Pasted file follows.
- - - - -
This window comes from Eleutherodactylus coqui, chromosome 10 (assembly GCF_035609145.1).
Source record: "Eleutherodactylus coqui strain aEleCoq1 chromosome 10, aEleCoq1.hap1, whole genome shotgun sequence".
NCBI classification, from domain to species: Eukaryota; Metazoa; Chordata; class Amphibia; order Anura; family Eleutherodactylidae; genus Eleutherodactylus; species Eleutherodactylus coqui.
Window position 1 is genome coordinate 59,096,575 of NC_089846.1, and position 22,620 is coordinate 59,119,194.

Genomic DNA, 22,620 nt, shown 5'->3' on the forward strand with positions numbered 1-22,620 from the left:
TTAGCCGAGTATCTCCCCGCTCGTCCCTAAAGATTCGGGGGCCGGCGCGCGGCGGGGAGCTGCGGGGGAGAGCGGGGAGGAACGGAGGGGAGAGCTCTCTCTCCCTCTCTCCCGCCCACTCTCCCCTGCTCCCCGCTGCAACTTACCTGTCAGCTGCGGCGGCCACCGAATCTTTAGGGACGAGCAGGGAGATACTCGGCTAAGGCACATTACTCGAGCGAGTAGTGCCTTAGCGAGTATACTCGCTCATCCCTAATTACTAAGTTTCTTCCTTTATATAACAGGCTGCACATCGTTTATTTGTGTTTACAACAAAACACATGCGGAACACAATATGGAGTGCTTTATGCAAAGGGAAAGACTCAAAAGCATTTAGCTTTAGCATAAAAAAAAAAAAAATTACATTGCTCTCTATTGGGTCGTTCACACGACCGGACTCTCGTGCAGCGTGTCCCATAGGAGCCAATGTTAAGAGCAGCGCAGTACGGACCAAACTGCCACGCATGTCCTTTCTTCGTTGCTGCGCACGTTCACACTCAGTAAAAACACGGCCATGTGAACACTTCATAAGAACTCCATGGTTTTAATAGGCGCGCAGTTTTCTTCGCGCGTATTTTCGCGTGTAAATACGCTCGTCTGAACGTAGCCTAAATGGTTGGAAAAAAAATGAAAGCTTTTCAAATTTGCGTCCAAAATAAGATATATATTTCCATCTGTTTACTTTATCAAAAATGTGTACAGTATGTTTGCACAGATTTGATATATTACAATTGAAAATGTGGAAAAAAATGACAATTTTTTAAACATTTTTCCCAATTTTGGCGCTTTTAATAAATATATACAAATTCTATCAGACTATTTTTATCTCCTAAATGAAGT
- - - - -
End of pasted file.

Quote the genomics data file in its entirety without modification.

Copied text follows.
This window comes from Eleutherodactylus coqui, chromosome 10 (assembly GCF_035609145.1).
Source record: "Eleutherodactylus coqui strain aEleCoq1 chromosome 10, aEleCoq1.hap1, whole genome shotgun sequence".
NCBI classification, from domain to species: Eukaryota; Metazoa; Chordata; class Amphibia; order Anura; family Eleutherodactylidae; genus Eleutherodactylus; species Eleutherodactylus coqui.
Window position 1 is genome coordinate 59,096,575 of NC_089846.1, and position 22,620 is coordinate 59,119,194.

Genomic DNA, 22,620 nt, shown 5'->3' on the forward strand with positions numbered 1-22,620 from the left:
TTAGCCGAGTATCTCCCCGCTCGTCCCTAAAGATTCGGGGGCCGGCGCGCGGCGGGGAGCTGCGGGGGAGAGCGGGGAGGAACGGAGGGGAGAGCTCTCTCTCCCTCTCTCCCGCCCACTCTCCCCTGCTCCCCGCTGCAACTTACCTGTCAGCTGCGGCGGCCACCGAATCTTTAGGGACGAGCAGGGAGATACTCGGCTAAGGCACATTACTCGAGCGAGTAGTGCCTTAGCGAGTATACTCGCTCATCCCTAATTACTAAGTTTCTTCCTTTATATAACAGGCTGCACATCGTTTATTTGTGTTTACAACAAAACACATGCGGAACACAATATGGAGTGCTTTATGCAAAGGGAAAGACTCAAAAGCATTTAGCTTTAGCATAAAAAAAAAAAAAATTACATTGCTCTCTATTGGGTCGTTCACACGACCGGACTCTCGTGCAGCGTGTCCCATAGGAGCCAATGTTAAGAGCAGCGCAGTACGGACCAAACTGCCACGCATGTCCTTTCTTCGTTGCTGCGCACGTTCACACTCAGTAAAAACACGGCCATGTGAACACTTCATAAGAACTCCATGGTTTTAATAGGCGCGCAGTTTTCTTCGCGCGTATTTTCGCGTGTAAATACGCTCGTCTGAACGTAGCCTAAATGGTTGGAAAAAAAATGAAAGCTTTTCAAATTTGCGTCCAAAATAAGATATATATTTCCATCTGTTTACTTTATCAAAAATGTGTACAGTATGTTTGCACAGATTTGATATATTACAATTGAAAATGTGGAAAAAAATGACAATTTTTTAAACATTTTTCCCAATTTTGGCGCTTTTAATAAATATATACAAATTCTATCAGACTATTTTTATCTCCTAAATGAAGT